Neonatal administration of a vaccine preservative, thimerosal, produces lasting impairment of nociception and apparent activation of opioid system in rats.
Brain Res. 2009 Dec 8;1301:143-51. Epub 2009 Sep 9. PMID: 19747466
Department of Pharmacology and Physiology of the Nervous System, Institute of Psychiatry and Neurology, Warsaw, Poland.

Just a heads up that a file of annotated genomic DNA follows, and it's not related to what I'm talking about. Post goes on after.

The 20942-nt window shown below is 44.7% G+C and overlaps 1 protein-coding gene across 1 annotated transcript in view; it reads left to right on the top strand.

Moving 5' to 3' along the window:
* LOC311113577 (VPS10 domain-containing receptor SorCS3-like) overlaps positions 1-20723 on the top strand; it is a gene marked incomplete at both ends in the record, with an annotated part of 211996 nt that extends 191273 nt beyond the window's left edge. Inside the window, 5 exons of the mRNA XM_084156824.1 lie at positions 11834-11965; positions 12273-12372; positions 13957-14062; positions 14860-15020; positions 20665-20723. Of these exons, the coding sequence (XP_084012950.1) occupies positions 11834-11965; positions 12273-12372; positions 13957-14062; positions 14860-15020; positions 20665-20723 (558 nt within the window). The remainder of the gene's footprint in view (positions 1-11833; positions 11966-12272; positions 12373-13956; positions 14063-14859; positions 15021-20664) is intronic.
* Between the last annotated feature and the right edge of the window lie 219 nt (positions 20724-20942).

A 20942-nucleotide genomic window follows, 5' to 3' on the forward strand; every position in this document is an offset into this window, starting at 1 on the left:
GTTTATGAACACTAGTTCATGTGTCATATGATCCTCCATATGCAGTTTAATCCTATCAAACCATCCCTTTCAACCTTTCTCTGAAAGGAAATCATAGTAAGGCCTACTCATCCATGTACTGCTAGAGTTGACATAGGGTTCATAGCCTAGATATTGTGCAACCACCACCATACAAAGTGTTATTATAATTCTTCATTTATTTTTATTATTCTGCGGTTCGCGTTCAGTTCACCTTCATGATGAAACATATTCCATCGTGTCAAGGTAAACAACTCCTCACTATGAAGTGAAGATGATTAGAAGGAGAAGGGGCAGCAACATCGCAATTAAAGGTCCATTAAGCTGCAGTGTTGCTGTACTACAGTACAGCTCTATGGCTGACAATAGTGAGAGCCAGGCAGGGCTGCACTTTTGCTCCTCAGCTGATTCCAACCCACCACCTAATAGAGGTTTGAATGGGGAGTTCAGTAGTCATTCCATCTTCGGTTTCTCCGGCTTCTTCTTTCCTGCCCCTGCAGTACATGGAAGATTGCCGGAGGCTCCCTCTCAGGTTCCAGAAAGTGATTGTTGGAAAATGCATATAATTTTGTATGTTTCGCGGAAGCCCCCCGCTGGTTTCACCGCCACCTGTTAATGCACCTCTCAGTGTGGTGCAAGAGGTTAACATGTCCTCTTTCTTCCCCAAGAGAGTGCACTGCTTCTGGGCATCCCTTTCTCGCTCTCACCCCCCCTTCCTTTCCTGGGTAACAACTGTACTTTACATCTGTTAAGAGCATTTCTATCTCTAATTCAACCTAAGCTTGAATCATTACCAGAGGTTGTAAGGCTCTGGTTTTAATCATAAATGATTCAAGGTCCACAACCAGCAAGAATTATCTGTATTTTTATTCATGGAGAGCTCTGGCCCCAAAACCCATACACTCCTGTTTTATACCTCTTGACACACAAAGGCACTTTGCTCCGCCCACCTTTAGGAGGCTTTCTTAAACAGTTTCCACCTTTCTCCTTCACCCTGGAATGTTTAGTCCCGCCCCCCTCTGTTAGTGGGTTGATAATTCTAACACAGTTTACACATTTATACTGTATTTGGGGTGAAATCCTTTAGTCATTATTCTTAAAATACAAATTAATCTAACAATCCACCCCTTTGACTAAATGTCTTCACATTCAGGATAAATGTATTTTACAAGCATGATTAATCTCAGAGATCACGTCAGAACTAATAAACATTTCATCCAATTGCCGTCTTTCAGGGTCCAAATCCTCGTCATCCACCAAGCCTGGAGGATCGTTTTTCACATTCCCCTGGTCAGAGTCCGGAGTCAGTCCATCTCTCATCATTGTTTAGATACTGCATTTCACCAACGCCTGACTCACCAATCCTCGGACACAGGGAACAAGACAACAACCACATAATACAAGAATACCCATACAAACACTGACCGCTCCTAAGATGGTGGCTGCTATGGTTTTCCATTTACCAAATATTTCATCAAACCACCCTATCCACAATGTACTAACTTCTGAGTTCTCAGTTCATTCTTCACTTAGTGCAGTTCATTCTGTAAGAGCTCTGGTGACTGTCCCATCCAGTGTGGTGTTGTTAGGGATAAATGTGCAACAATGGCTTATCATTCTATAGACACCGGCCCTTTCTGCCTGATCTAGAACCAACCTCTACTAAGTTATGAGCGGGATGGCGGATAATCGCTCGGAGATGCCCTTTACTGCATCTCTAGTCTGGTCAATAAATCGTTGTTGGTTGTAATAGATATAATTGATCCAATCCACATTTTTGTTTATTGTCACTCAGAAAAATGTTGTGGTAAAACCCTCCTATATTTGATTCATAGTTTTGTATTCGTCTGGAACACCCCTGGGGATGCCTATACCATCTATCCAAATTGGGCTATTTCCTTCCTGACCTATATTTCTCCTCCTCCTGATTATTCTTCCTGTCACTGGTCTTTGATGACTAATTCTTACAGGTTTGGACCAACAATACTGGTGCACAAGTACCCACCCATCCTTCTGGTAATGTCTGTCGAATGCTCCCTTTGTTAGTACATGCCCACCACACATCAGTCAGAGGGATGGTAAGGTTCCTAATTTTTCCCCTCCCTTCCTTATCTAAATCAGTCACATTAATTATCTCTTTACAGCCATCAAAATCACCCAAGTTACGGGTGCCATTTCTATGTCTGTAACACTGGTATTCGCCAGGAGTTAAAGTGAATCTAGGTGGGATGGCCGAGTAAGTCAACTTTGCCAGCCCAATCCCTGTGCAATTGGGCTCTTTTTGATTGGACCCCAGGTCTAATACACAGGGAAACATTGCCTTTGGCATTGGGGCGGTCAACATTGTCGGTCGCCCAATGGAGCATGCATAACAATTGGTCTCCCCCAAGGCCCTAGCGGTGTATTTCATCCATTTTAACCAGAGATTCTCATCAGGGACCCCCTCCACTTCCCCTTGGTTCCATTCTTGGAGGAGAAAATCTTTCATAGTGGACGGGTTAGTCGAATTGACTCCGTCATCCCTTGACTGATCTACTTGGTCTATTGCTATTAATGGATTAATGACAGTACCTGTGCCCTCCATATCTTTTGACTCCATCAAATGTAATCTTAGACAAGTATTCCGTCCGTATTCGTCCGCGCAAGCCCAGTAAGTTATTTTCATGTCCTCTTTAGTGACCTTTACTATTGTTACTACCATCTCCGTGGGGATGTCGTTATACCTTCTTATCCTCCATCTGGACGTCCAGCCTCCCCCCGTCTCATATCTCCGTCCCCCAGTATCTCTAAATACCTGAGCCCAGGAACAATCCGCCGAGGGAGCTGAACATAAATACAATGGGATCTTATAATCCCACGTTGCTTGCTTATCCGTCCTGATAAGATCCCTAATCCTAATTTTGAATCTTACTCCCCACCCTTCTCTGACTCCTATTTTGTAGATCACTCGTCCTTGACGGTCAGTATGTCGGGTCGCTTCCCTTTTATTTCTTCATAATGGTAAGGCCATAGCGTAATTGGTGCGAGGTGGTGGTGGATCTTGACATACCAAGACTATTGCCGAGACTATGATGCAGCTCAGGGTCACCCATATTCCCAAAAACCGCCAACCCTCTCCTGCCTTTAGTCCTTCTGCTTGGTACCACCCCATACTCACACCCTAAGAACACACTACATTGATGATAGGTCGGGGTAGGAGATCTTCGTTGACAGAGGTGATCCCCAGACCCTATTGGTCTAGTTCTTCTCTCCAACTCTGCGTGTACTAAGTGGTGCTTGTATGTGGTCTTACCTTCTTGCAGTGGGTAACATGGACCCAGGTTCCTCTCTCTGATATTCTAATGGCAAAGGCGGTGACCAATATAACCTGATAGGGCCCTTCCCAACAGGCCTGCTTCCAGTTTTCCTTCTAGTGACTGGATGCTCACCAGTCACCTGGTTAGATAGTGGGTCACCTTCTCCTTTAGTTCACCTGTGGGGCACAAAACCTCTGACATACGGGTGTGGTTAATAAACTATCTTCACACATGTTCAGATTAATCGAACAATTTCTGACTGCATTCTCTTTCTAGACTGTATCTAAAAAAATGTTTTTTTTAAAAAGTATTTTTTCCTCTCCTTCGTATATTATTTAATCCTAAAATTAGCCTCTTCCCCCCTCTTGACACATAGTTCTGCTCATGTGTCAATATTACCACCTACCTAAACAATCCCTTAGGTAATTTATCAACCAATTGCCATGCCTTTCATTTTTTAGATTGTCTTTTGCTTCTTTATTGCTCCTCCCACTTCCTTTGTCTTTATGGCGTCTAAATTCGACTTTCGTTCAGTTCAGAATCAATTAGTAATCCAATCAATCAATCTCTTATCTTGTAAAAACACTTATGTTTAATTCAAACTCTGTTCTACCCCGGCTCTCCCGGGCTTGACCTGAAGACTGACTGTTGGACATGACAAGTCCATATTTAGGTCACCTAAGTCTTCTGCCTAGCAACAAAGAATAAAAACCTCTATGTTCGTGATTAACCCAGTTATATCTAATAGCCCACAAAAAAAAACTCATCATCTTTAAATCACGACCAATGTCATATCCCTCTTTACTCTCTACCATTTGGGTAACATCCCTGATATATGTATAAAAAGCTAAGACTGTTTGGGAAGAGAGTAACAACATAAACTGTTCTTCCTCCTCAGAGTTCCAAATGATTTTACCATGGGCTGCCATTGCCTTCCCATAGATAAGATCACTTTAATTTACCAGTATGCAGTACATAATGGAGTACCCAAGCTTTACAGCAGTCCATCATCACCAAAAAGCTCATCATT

Thimerosal (THIM), an organomercury preservative added to many child vaccines is a suspected factor in pathogenesis of neurodevelopmental disorders. We examined the pharmacokinetics of Hg in the brain, liver and kidneys after i.m. THIM injection in suckling rats and we tested THIM effect on nociception. THIM solutions were injected to Wistar and Lewis rats in a vaccination-like mode on PN days 7, 9, 11 and 15 in four equal doses. For Wistar rats these were: 12, 48, 240, 720, 1440, 2160, 3000 microg Hg/kg and for Lewis: 54, 216, 540 and 1080 microg Hg/kg. Pharmacokinetic analysis revealed that Hg from THIM injections accumulates in the rat brain in significant amounts and remains there longer than 30 days after the injection. At the 6th week of age animals were examined for pain sensitivity using the hot plate test. THIM treated rats of both strains and sexes manifested statistically significantly elevated pain threshold (latency for paw licking, jumping) on a hot plate (56 degrees C). Wistar rats were more sensitive to this effect than Lewis rats. Protracted THIM-induced hypoalgesia was reversed by naloxone (5 mg/kg, i.p.) injected before the hot plate test, indicative of involvement of endogenous opioids. This was confirmed by augmented catalepsy after morphine (2.5 mg/kg, s.c.) injection. Acute THIM injection to 6-week-old rats also produced hypoalgesia, but this effect was transient and was gone within 14 days. Present findings show that THIM administration to suckling or adult rats impairs sensitivity to pain, apparently due to activation the endogenous opioid system.